3. I wrote a lot about people I encountered. I didn’t even need a long conversation with a friend, but just little messages from friends saying hello or quick chats made me happy. It was great to know people were thinking about me. This highlighted how relationships make me happy.
  4. Anything can be turned into a positive. Even when things didn’t go well like a date or a business opportunity, I quickly started looking at why it didn’t work out and how it was good to even have the chance. Further, something else better fit would come along.
  5. What you write is a lot more than what you think. That is, if you think about what went well, you can probably think of 2-3 things. However, when you’re free-flowing and putting it all down on paper, you’ll be surprised how many positive things you’ll end up with. Tip: write starting from the beginning of the day.
  6. Everyone wants to do it, but no one actually does it. I told a lot of people what I was doing, and everyone said they’d do it, too. However, no one actually did. It’s hard to get the ball rolling.
  7. It’s a tool to be used for good. Once you think it’s no good or a burden, it’s okay to stop. I stopped at the start of this year because the practice did what I wanted.
  8. Setting a small goal to write at the end of the day is easily approached rather than thinking about writing EVERYDAY FOR 30 DAYS. Look at the process for what it is… today. Tomorrow is tomorrow.
  9. I went to bed happy, and I woke up happy. I thought to myself to remember something that happened that day. It immediately turned real-time events into positive events thereby influencing the rest of my day’s outlook.

There were number of benefits from the exercise, and I’m real glad I did it. Now, I know I can always use this tool in the future should I catch myself falling again. I highly encourage everyone to try this out for a couple weeks as a therapeutic, self-awareness exercise. You’ll be surprised at how much happier you’ll be and how much more you’re thankful for any given day.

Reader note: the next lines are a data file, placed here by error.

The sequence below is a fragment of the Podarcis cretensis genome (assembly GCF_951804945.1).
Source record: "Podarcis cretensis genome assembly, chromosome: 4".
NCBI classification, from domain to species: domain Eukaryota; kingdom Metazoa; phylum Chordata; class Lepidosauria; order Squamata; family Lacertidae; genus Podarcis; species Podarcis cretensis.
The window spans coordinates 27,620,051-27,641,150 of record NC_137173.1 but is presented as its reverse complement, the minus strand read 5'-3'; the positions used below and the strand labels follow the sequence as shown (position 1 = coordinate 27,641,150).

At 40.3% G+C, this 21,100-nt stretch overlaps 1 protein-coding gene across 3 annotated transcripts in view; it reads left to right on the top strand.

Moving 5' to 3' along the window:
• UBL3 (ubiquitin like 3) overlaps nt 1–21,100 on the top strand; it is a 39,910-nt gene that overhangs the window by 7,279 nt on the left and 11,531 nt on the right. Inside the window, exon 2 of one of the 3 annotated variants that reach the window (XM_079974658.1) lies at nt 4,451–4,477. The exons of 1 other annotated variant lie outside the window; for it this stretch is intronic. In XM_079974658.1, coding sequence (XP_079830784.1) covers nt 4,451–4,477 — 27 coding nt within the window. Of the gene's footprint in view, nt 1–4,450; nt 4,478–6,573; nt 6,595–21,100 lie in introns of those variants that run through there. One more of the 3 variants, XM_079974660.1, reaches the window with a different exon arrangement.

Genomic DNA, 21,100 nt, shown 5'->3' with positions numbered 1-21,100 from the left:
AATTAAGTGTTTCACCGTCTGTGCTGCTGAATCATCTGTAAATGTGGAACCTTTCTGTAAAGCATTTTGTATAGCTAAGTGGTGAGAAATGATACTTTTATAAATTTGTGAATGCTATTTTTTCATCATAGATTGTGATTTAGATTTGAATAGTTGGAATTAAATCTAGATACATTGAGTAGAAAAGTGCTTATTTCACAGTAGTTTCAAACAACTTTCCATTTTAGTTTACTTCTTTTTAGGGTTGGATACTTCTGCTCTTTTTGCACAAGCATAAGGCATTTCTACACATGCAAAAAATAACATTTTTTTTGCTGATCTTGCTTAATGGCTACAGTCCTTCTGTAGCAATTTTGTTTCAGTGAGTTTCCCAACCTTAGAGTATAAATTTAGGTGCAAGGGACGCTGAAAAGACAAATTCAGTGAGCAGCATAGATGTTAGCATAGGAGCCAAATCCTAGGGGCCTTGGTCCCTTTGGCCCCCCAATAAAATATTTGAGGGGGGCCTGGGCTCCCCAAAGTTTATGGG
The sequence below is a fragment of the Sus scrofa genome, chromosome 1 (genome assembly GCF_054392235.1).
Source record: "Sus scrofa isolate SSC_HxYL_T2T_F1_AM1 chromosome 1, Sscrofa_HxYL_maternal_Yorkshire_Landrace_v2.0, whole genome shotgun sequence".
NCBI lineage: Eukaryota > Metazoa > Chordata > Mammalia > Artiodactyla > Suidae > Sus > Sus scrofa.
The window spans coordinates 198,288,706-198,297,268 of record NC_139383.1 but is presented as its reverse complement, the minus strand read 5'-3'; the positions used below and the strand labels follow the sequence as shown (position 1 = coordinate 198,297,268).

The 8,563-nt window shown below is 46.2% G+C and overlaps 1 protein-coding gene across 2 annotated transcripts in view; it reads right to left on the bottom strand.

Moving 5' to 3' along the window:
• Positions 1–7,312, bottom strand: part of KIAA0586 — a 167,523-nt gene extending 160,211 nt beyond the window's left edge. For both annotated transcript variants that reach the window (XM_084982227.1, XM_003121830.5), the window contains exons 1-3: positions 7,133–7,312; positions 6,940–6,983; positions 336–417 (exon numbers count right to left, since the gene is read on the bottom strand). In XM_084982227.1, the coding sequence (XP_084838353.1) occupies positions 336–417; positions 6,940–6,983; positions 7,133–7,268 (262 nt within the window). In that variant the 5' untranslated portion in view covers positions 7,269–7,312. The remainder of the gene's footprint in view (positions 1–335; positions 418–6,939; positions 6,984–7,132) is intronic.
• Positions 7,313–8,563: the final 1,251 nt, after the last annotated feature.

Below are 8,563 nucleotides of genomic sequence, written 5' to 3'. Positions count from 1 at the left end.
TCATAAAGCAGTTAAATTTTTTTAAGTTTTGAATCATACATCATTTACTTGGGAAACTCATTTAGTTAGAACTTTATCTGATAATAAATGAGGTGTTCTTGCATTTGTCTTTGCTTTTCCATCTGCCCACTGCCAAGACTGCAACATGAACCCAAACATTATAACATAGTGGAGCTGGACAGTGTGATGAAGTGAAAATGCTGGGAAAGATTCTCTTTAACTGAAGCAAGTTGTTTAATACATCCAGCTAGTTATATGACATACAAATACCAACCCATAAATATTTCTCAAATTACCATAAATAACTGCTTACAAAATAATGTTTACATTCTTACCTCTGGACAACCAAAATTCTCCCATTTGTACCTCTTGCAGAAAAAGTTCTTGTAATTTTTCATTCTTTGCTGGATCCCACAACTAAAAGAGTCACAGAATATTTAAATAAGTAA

I just passed the century mark for posts, and I’m interested in changing my approach and writing style. At least, try a more concise writing style for 15 posts.
Scroll through different blogs, you’ll find there are many different styles from long text-heavy posts, story-oriented writing, concise and focused posts, to the list-centric. My style has been an adapted, hybrid approach with lists and examples per bullet. However, my writing can be… long-winded.
I’m changing my writing style for this and the next 14 posts towards a concise format no more than 300 words with short bullets, if appropriate (à la Master Blogger David Cummings). Why? Let me bulletize…
  • I love experimenting and self-improvement. I don’t want to be so rigid to not be open to potentially better, different ways of doing things.
  • I can be a little too verbose sometimes with redundant wording. This is an exercise in staying focused and to the point.
  • I value perspectives. This new approach will give me a new perspective into writing and thinking.
  • Test reader behavior. Shorter posts are more easily digestible for readers. I’ll review Google Analytics, and see if this new approach has made a difference in subscribers, time spent, pages visited, etc.

I’m excited about this, and I’m looking forward to assessing my attitude and perspective to this new style. Depending on how the first five posts go, I may also change my post frequency.
Any other ways you’ve experimented to change some long-standing way you’ve done things? Any tips on challenges or things that helped you sustain the change long enough to gauge its impact?